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It wasn’t quite the Tuck Rule, but the New England Patriots saw what it’s like to be on the other side of a bad call Thursday night against the Minnesota Vikings.

Patriots tight end Hunter Henry seemed to have a 6-yard touchdown pass from quarterback Mac Jones, but after further review, it was reversed. Instead of walking away with a touchdown and a seven-point lead, the Pats settled for a field goal to take a 26-23 lead. The Vikings rattled off the next 10 points to escape with a 33-26 victory.

The call was controversial and damaging to New England’s playoff hopes. It also gave the Patriots an idea of what it’s like being on the other side of a bad call.

The New England Patriots got burned by a replay reversal

Momentum came to a screeching halt with 6:43 left in the third quarter of Thursday night’s game against the Vikings. The Patriots, who have been criticized for their weak offensive output in recent weeks, had moved the ball effortlessly throughout the game. Jones appeared to have his third touchdown pass of the game when Henry hauled in a pass and reached over the goal line.

The ball popped out but fell back into Henry’s hands, apparently without hitting the ground. The play was ruled a touchdown on the field. After a lengthy review, it was overturned. New England settled for three points and never scored again.

“I believe I caught it,” Henry said, per ESPN. “He said it hit the ground. But I believe my hand was under the ball. The hand was under the ball, with hitting the ground, that’s what kind of caused it to jump up. They made the call. Just got to live with it.”

It was a tough blow for the Pats. It left many, including Patriots radio colorman and former New England backup quarterback Scott Zolak wondering exactly what a catch is.

“I think there’s still a problem in this league as to what a catch is and what isn’t,” Zolak said, per MassLive. “There’s no consistency with the calls. Here were are. I’ve been doing games with Bob (Socci) for 10 years. We still don’t know what to catch is.”

The Patriots have been on the other end many times

New England Patriots quarterback Tom Brady loses the ball after being hit by the Oakland Raiders Charles Woodson. The fumble was recovered by Greg Biekert, left, but it was ruled an incomplete pass, giving the Patriots another chance. | Jim Davis/The Boston Globe via Getty Images.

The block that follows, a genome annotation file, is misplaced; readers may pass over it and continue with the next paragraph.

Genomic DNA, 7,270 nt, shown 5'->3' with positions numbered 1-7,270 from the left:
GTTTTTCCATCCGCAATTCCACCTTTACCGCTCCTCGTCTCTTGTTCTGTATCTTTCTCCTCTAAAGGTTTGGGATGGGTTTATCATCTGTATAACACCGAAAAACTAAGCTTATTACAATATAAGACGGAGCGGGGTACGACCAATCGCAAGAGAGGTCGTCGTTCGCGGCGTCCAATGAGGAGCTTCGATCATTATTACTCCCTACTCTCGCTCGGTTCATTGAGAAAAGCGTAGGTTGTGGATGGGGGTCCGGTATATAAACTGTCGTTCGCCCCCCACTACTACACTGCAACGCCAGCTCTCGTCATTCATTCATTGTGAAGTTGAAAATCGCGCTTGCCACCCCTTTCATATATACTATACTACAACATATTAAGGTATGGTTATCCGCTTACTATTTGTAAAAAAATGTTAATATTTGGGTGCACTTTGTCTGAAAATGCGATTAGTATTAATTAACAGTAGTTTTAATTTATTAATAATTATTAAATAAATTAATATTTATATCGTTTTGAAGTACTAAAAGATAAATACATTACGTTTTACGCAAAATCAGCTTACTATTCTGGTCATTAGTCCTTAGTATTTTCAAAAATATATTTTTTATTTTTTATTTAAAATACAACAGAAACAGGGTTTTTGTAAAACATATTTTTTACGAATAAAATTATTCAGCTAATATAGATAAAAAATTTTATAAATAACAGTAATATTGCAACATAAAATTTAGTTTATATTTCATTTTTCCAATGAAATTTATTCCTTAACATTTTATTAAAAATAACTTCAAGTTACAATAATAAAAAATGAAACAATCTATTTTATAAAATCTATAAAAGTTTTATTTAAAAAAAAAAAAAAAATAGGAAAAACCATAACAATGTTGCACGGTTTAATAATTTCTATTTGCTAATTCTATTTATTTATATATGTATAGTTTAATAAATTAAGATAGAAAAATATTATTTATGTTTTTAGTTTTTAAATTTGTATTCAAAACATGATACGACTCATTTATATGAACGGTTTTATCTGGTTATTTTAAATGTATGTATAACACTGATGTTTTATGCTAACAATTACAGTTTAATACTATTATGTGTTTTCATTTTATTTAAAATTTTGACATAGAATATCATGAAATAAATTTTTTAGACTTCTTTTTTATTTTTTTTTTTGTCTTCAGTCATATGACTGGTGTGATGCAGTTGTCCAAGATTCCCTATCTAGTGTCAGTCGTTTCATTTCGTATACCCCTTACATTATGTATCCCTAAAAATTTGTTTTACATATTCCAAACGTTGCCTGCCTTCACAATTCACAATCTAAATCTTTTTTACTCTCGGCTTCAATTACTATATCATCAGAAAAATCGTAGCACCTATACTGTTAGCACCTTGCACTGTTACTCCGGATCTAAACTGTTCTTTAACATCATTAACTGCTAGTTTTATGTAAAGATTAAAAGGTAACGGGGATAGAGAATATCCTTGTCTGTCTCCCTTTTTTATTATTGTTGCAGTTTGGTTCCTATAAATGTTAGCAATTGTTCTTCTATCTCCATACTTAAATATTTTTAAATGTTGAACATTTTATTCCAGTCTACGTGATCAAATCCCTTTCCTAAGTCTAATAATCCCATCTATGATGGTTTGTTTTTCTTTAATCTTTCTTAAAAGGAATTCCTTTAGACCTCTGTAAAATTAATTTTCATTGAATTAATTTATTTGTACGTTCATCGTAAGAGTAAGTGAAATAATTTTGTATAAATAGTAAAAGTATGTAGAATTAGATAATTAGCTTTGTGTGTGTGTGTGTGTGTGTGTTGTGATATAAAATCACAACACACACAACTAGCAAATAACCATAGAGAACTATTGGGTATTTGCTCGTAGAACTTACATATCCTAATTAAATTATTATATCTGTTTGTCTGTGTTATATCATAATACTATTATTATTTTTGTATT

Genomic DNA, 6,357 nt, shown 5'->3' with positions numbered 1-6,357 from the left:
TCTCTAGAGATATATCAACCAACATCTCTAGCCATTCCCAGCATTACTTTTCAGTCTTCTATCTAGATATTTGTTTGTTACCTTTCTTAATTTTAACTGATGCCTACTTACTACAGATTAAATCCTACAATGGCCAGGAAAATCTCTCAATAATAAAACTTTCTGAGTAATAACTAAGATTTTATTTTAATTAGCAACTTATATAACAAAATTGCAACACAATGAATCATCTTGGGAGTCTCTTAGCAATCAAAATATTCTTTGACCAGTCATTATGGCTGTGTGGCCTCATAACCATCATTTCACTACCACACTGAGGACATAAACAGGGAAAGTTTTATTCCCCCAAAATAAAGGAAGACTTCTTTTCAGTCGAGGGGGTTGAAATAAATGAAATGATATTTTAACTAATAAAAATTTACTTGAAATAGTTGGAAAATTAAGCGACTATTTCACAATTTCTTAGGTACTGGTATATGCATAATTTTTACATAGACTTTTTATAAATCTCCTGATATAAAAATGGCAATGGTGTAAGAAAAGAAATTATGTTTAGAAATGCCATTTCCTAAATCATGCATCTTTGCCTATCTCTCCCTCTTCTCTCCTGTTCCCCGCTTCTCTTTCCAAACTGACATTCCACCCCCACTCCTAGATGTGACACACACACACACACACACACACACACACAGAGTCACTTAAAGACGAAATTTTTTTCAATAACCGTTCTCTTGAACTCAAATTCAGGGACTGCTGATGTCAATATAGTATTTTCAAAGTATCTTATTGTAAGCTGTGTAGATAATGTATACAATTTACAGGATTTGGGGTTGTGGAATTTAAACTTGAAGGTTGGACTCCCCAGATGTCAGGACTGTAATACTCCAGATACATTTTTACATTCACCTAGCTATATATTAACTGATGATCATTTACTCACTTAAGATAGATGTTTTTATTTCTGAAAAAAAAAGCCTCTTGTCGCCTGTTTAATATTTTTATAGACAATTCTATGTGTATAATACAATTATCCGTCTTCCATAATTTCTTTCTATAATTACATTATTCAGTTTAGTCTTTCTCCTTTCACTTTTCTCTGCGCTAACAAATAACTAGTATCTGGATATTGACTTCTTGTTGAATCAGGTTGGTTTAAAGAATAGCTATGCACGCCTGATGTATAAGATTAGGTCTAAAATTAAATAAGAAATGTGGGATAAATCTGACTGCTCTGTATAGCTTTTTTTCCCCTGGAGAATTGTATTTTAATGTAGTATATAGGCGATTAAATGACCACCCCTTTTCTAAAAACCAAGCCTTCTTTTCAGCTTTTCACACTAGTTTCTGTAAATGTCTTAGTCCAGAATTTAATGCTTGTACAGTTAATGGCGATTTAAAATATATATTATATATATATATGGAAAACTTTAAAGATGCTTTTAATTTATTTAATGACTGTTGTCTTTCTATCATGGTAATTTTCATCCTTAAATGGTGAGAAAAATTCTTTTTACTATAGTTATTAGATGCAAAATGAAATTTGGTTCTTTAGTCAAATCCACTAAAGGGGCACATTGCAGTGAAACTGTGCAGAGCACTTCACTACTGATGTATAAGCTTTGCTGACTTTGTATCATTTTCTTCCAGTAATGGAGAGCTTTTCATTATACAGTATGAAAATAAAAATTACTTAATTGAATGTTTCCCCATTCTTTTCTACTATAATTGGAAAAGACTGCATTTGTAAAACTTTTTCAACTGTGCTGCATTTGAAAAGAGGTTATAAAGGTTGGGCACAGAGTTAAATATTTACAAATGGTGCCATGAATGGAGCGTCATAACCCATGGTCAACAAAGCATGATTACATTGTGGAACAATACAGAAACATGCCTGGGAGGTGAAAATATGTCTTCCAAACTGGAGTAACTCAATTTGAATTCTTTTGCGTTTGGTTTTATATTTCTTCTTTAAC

Patriots fans finally got a taste of what it’s like to have a controversial call go against them. Remember the Tuck Rule that saved Tom Brady and the Pats in a playoff snowstorm against the Oakland Raiders? Brady fumbled the ball while trying to pull back a pass attempt, turning it over to the Raiders, but the league magically came up with the Tuck Rule that called it an incomplete pass, saving the possession.

Remember Jesse James’ non-catch against the Patriots in 2017? The Pittsburgh Steelers tight end had a similar play as Henry’s when he caught what looked to be a go-ahead touchdown with 28 seconds left. James reached over the goal line, and the ball seemed to move but never left James’ possession. After a long review, it was ruled a non-catch. Two plays later, Ben Roethlisberger was intercepted in the end zone, preserving New England’s 27-24 win.


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How about the phantom roughing-the-passer called against Kansas City’s Chris Jones in the AFC Championship Game in 2019? Jones rushed in on Brady and simply hit the quarterback’s shoulder. Brady never went down. He was just hit in the shoulder as Jones tried to disrupt a pass. The Chiefs were flagged for a personal foul, keeping New England’s drive alive.

Henry’s non-catch didn’t take place on the big stage in the postseason, but it still could have serious implications for the Patriots. The loss drops New England to 6-5. With a tough road ahead, that loss could be the difference between a playoff berth and an off-season golf outing.

In either case, the Patriots finally saw what it’s like to be on the wrong side of a controversial call.